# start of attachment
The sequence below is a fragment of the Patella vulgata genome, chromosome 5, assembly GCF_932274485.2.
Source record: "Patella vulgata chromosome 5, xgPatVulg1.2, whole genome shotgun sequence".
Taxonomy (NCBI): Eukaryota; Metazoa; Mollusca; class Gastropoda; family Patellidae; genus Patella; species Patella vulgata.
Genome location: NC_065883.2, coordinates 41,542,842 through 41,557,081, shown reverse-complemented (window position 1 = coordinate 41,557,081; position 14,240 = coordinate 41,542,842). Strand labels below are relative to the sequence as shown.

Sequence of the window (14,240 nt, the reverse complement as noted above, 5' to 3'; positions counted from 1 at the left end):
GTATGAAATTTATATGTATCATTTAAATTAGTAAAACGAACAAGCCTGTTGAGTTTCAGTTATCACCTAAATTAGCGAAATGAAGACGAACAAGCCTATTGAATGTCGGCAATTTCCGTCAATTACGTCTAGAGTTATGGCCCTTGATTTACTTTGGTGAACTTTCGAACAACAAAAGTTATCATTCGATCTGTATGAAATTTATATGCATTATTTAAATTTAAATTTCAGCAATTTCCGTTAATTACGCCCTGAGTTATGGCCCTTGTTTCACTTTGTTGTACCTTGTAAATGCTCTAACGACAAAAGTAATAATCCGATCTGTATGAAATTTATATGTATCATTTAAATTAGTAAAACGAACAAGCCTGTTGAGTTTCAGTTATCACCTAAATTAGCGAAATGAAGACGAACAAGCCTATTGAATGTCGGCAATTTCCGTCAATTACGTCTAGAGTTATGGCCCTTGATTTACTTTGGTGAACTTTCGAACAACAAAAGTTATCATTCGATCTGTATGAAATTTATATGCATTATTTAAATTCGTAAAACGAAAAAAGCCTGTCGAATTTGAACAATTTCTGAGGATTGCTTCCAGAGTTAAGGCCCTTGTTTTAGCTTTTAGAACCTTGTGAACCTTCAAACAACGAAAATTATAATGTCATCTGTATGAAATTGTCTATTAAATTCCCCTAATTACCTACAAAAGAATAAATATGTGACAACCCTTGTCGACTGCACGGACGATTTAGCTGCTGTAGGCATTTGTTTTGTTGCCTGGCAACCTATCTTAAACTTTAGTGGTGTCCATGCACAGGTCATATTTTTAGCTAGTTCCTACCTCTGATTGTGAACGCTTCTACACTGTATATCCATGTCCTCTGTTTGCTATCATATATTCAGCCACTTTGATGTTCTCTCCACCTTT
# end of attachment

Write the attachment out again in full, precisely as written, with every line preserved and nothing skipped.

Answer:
The sequence below is a fragment of the Patella vulgata genome, chromosome 5, assembly GCF_932274485.2.
Source record: "Patella vulgata chromosome 5, xgPatVulg1.2, whole genome shotgun sequence".
Taxonomy (NCBI): Eukaryota; Metazoa; Mollusca; class Gastropoda; family Patellidae; genus Patella; species Patella vulgata.
Genome location: NC_065883.2, coordinates 41,542,842 through 41,557,081, shown reverse-complemented (window position 1 = coordinate 41,557,081; position 14,240 = coordinate 41,542,842). Strand labels below are relative to the sequence as shown.

Sequence of the window (14,240 nt, the reverse complement as noted above, 5' to 3'; positions counted from 1 at the left end):
GTATGAAATTTATATGTATCATTTAAATTAGTAAAACGAACAAGCCTGTTGAGTTTCAGTTATCACCTAAATTAGCGAAATGAAGACGAACAAGCCTATTGAATGTCGGCAATTTCCGTCAATTACGTCTAGAGTTATGGCCCTTGATTTACTTTGGTGAACTTTCGAACAACAAAAGTTATCATTCGATCTGTATGAAATTTATATGCATTATTTAAATTTAAATTTCAGCAATTTCCGTTAATTACGCCCTGAGTTATGGCCCTTGTTTCACTTTGTTGTACCTTGTAAATGCTCTAACGACAAAAGTAATAATCCGATCTGTATGAAATTTATATGTATCATTTAAATTAGTAAAACGAACAAGCCTGTTGAGTTTCAGTTATCACCTAAATTAGCGAAATGAAGACGAACAAGCCTATTGAATGTCGGCAATTTCCGTCAATTACGTCTAGAGTTATGGCCCTTGATTTACTTTGGTGAACTTTCGAACAACAAAAGTTATCATTCGATCTGTATGAAATTTATATGCATTATTTAAATTCGTAAAACGAAAAAAGCCTGTCGAATTTGAACAATTTCTGAGGATTGCTTCCAGAGTTAAGGCCCTTGTTTTAGCTTTTAGAACCTTGTGAACCTTCAAACAACGAAAATTATAATGTCATCTGTATGAAATTGTCTATTAAATTCCCCTAATTACCTACAAAAGAATAAATATGTGACAACCCTTGTCGACTGCACGGACGATTTAGCTGCTGTAGGCATTTGTTTTGTTGCCTGGCAACCTATCTTAAACTTTAGTGGTGTCCATGCACAGGTCATATTTTTAGCTAGTTCCTACCTCTGATTGTGAACGCTTCTACACTGTATATCCATGTCCTCTGTTTGCTATCATATATTCAGCCACTTTGATGTTCTCTCCACCTTT